Published: 14:48, 29 July 2019
| Updated: 14:36, 30 July 2019
The father of a young man who died after suffering a suspected cardiac arrest in a swimming pool has paid tribute to his "hero" son.
Cambridge University graduate Dominic Hamlyn, 24, suffered a medical episode in the early hours of yesterday morning at his family home in Crundale - a leafy village situated between Canterbury and Ashford.
Police and ambulance services rushed to the scene just after 3.30am and Dominic was taken to hospital, where consultants were sadly unable to save him.
His father Peter Hamlyn told the Mirror Dominic had been at his youngest brother's 21st birthday party, where he had given a 15-minute speech to guests, before going for a swim in the pool with friends.
"He completed two lengths and then sank to the bottom," said Mr Hamlyn - a world-famous neurosurgeon, who helped save the life of boxer Michael Watson in 1991, after a blood clot formed on the world title challenger's brain following a bout with Chris Eubank.
'We are broken. If he is to be remembered, it is as a hero and one of the world's helpers' - Peter Hamlyn
"He was immediately pulled from the water and a medical student started performing CPR until I came a minute later to take over."
The former King's School pupil was rushed to the William Harvey hospital in Ashford, where consultants worked on him through the night.
"A specialist team came from St Thomas to put him on a bypass," said his father.
"He died last night despite all their efforts. There will be an inquest but he clearly had a heart attack - a brain scan ruled out a haemorrhage. Their brilliance at resuscitation is our only comfort.
"Why did he die? He was a superb athlete competing in both rugby and rowing at Cambridge."
Mr Hamlyn said no drugs were involved, and that he believes the cause of his son's death to be a cardiac syndrome know as Sudden Athlete Death (SAD).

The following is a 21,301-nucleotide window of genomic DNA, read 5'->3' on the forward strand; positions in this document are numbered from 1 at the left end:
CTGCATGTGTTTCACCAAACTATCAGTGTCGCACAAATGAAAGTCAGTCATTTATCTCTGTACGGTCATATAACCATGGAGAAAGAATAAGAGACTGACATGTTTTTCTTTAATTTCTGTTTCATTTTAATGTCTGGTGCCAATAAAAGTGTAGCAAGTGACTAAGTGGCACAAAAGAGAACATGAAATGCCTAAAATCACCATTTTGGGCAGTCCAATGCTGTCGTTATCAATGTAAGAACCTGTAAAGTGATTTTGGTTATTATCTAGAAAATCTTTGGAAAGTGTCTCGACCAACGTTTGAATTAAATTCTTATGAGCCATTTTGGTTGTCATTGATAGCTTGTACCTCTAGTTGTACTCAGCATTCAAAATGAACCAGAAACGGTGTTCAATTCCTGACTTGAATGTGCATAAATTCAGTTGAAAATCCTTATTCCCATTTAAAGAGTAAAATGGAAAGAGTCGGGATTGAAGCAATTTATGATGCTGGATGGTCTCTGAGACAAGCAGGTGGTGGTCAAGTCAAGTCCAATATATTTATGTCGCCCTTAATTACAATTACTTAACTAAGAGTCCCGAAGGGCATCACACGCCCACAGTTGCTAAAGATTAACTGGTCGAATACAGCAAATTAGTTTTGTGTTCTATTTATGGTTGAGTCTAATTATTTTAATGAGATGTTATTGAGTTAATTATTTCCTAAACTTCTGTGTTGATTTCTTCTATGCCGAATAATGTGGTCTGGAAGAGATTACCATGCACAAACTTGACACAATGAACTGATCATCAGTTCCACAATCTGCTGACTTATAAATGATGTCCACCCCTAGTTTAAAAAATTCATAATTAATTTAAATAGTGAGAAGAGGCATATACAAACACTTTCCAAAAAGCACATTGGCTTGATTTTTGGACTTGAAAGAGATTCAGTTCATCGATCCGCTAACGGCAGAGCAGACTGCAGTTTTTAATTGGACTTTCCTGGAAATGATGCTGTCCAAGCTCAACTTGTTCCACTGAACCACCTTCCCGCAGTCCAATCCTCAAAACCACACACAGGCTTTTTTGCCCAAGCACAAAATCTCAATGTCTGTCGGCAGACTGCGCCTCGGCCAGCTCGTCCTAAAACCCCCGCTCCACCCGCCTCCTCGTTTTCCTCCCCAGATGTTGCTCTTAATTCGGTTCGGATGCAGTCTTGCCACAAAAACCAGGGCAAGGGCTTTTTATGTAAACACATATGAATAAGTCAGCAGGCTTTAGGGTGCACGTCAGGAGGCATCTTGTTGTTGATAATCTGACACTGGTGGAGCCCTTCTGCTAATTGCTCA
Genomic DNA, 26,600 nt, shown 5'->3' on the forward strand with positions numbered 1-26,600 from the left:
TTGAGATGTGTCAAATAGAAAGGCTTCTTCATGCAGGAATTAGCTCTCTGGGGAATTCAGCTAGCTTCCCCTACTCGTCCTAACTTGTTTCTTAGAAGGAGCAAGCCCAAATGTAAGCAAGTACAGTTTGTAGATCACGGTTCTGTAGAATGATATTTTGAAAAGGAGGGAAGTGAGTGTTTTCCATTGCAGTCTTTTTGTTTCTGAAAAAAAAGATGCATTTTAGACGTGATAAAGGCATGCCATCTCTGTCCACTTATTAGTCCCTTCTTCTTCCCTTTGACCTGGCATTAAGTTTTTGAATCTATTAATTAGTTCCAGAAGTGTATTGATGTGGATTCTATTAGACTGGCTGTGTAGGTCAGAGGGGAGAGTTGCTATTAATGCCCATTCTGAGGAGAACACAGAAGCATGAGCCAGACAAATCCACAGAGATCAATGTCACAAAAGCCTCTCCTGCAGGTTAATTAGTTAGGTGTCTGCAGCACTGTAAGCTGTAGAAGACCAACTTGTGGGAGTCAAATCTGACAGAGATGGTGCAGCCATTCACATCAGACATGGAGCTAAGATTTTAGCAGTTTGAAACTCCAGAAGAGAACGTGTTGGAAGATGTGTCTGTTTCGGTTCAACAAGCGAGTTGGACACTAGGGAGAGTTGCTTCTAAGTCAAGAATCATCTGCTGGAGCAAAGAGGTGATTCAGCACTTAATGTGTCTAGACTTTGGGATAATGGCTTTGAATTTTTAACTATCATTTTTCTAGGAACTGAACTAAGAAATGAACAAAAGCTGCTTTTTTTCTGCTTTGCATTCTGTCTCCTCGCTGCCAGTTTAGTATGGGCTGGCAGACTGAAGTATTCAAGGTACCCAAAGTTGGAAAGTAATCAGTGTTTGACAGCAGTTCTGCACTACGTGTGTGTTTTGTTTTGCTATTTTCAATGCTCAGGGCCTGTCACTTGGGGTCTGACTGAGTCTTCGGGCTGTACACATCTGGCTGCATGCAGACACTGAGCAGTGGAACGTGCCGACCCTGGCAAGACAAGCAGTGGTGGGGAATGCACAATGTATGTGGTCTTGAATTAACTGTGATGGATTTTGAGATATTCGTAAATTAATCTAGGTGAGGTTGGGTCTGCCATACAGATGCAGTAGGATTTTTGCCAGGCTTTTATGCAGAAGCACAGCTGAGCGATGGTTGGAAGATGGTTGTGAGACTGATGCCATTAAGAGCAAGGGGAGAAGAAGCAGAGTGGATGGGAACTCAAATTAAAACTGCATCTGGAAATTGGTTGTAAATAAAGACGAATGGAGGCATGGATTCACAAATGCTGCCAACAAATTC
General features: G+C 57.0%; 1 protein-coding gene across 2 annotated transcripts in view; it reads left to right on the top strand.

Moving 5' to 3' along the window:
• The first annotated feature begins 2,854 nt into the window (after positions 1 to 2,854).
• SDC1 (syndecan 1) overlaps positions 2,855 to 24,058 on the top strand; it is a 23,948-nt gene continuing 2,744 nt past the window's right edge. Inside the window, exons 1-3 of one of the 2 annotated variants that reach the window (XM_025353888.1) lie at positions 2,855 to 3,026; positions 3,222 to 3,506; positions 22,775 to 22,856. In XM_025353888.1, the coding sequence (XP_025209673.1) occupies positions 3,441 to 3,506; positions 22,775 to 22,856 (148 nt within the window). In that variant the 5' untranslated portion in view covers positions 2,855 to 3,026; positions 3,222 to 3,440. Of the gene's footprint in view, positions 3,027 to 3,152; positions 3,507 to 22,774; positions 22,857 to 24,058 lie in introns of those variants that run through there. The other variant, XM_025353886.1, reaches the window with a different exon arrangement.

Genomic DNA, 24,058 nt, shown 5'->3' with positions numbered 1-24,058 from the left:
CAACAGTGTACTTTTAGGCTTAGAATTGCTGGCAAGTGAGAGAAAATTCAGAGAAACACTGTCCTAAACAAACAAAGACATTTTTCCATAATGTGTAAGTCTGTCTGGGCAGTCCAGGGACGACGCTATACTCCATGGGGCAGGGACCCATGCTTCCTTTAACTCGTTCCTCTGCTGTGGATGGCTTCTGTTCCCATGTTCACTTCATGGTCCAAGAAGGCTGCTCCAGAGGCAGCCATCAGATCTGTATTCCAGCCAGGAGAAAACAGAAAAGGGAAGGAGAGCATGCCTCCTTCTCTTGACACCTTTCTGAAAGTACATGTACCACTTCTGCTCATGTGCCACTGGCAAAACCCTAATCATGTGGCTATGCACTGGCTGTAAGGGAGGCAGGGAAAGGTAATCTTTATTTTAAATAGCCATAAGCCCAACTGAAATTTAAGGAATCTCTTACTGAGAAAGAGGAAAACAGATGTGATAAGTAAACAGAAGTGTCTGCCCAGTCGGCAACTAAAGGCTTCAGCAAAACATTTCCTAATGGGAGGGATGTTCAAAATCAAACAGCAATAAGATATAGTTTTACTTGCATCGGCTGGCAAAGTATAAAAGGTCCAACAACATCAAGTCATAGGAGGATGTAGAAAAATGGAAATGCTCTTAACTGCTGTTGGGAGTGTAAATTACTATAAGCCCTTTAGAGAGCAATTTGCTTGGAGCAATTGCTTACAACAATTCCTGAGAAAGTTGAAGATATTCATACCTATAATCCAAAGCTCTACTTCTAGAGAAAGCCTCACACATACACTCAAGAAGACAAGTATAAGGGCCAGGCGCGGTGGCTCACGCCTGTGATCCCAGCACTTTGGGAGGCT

"What the footballer had and survived," he said. "Not our beautiful, beautiful boy.
'He shone in classroom, on sports pitch and in every social context by the brightness of his mind' - Peter Roberts, former headmaster
"We are broken. If he is to be remembered it is as a hero and one of the world's helpers."
Peter Roberts, headmaster of The King's School, Canterbury, also paid tribute to Dominic.
He said: "Everyone at King’s shares the shock and deep sense of grief at the tragic loss of such a talented and charming young man as Dominic.
"He shone in classroom, on sports pitch and in every social context by the brightness of his mind and his charismatic personality.
"Our hearts and support go out to his parents, brothers and family."
After school, Dominic went on to study at UCL in London, from which he graduated with a first class degree in science and engineering in 2017.
The accomplished scholar then studied for a Master of Philosophy at Cambridge University's prestigious Judge Business School.
Outside of his studies, Dominic helped found an online retail business, could speak Spanish and was a passionate rugby player - representing UCL's 1st XV for three years, and being elected as the university's Sports Officer in his final year.
In 2014, he ran the London Marathon in aid of The Brain & Spine Foundation - for which he managed to raise almost £5,700.
On his fundraising page, he said he was inspired by the number of people in Crundale who have been affected by neurological and spinal conditions, as well as the death of his baby cousin, Maria.
"When I was a young boy I helped my father fundraising," he wrote on the page.
'I loved him and knew him since he was a little boy' - Michael Watson
"He and his patient, the injured boxer Michael Watson, along with his carer Lenny, walked the London marathon for the Brain & Spine Foundation.
"It took them six days and I swore when I was old enough I would run it; in the words of Michael, 'for the benefit of others less fortunate than me'."
Today, Michael Watson told MailOnline he was "heartbroken" by the news of Dominic's death.
"I loved him and knew him since he was a little boy," he said. "I’m praying for Peter and his family. I was so touched that he was inspired to run the London Marathon because of me and help improve the lives of others’.
Police have confirmed the young man's death is not being treated as suspicious, and that the case is now being dealt with by the coroner.
An inquest is expected to take place in due course, though a date has not yet been set.